Our hours are:

Monday - Thursday 9am-4pm
Fridays by appointment only


Monday, February 5, 2018

Looking for your Feedback on the Revitalization of the ALR and ALC


Here is a fantastic update on our advisory committee regarding the revitalization of the ALR and ALC! The committee has released its consultation paper and is seeking opinions and feedback.

The opportunity for British Columbians to participate in the public engagement on revitalization of the Agricultural Land Reserve (ALR) and the Agricultural Land Commission (ALC) is now open. The paper and online survey focus on collecting opinions and views on 10 common themes:

1.       A defensible and defended ALR

2.       ALR resilience

3.       Stable governance

4.       Efficacy of Zones 1 and 2

5.       Interpretation and implementation of the act and regulation

6.       Food security and B.C.’s agricultural contribution

7.       Residential uses in the ALR

8.       Farm processing and sales in the ALR

9.       Unauthorized uses

10.   Non-farm uses and resource extraction in the ALR

This committee will also be hosting regional stakeholder meetings with invited representatives to hear directly from the local farming and ranching communities and organizations in Abbotsford, Cranbrook, Fort St. John, Kamloops, Kelowna, Nanaimo, Prince George, Quesnel and Richmond.

Please take the time to participate in the public engagement online or contribute feedback through email and mail submissions. For more information, please visit: http://engage.gov.bc.ca/agriculturallandreserve




Thursday, December 21, 2017

Goodbye to 4085 Quadra Street

No automatic alt text available.

Today marks the end of an era as we say a very nostalgic goodbye to 4085 Quadra Street after almost 9 years.

Our Constituency Office is moving!

An enormous thank you to Neil and Michele Salmond – our wonderful landlords who have become part of our office family, stopping by to share Saanich updates and to check up on us and ask how former staff are doing. Thank you for your kindness, generosity and fabulous sense of humour. We will miss you dearly.

To our Constituents, we anticipate to be moving into our new location in March. Please stay tuned for our new office address location which we will be posting asap! 

And don't worry, you can continue to reach us by phone at 250-479-4154 or email at Lana.Popham.MLA@leg.bc.ca, and schedule meetings. 

Goodbyes are always hard but we look forward to what the future brings in our new location! 

Tuesday, December 19, 2017

Grizzly Bear Trophy Hunting Ban



Last summer, our government began a consultation process asking British Columbians for their opinions on grizzly bear trophy hunting. You responded with passion to protect these amazing animals from all forms of hunting. This overwhelming consensus will now protect the 15,000 grizzlies in this province. Yesterday morning, Minister Doug Donaldson and Minister George Heyman announced our government's full ban on grizzly bear hunting, with the exception of First Nations traditional rights and purposes.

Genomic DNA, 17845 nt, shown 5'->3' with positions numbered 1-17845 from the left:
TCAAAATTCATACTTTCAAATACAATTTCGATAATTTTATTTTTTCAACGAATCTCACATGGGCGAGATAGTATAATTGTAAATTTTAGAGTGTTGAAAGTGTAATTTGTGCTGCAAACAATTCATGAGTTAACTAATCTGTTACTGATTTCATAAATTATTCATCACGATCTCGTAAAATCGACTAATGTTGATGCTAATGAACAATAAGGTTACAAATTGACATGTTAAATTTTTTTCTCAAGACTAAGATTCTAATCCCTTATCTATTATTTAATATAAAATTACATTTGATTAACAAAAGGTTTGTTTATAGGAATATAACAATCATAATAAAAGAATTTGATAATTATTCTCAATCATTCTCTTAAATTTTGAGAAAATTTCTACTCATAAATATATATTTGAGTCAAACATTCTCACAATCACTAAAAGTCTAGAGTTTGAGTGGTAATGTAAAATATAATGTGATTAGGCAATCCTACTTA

Here is a link to further explain our decision on the ban:
https://news.gov.bc.ca/releases/2017FLNR0372-002065

Thursday, December 7, 2017

2017 Saanich South Constituency Report

It's that time of year again! The SHAW TV Constituency Report is here for your viewing pleasure (with a couple of tasty Saanich South inspired recipes).

This time with a bit of a twist, my first Constituency Report in Government! In the link below, we discuss what I have been up to across the province as the Minister of Agriculture and all things constituency related.

Link to video: MLA Lana Popham, Saanich South 2017 Constituency Report

PS - Here is the wonderful recipe for the Japanese dressing I used on the 'Shred Salad'

1 BC apple peeled and diced (any type of apple)
3/4 cup oil (a light oil like vegetable or grapeseed works well)
2/3 cup Japanese Rice Vinegar (unseasoned)
2/3 Japanese Soy Sauce (Yamasa) 
1 garlic clove 
1/2 tsp regular mustard
Pinch of salt
Pinch of white pepper
Add oil and diced apple into the blender and puree 
Add remaining ingredients and blend until thoroughly mixed
Can store in your fridge for up to 2 weeks

See pictures of our fun day below!


Getting ready for taping with my co-host Meagan and constituency assistants Maureen and Kim: 

Image may contain: 4 people, people smiling, indoor

Meagan and I celebrating our culinary successes:

Image may contain: 2 people, people smiling, people sitting, table and food

Behind the scenes look at the SHAW TV filming studio:

Image may contain: screen



Saturday, October 7, 2017

On behalf of the Province, thank you B.C. agriculture for coming to dinner. Happy Thanksgiving!


For Immediate Release
2017AGRI0053-001696
Oct. 6, 2017

Ministry of Agriculture
#BuyBC this Thanksgiving weekend
VICTORIA - Minister of Agriculture Lana Popham has issued the following statement in recognition of B.C.'s agriculture producers and the upcoming Thanksgiving long weekend: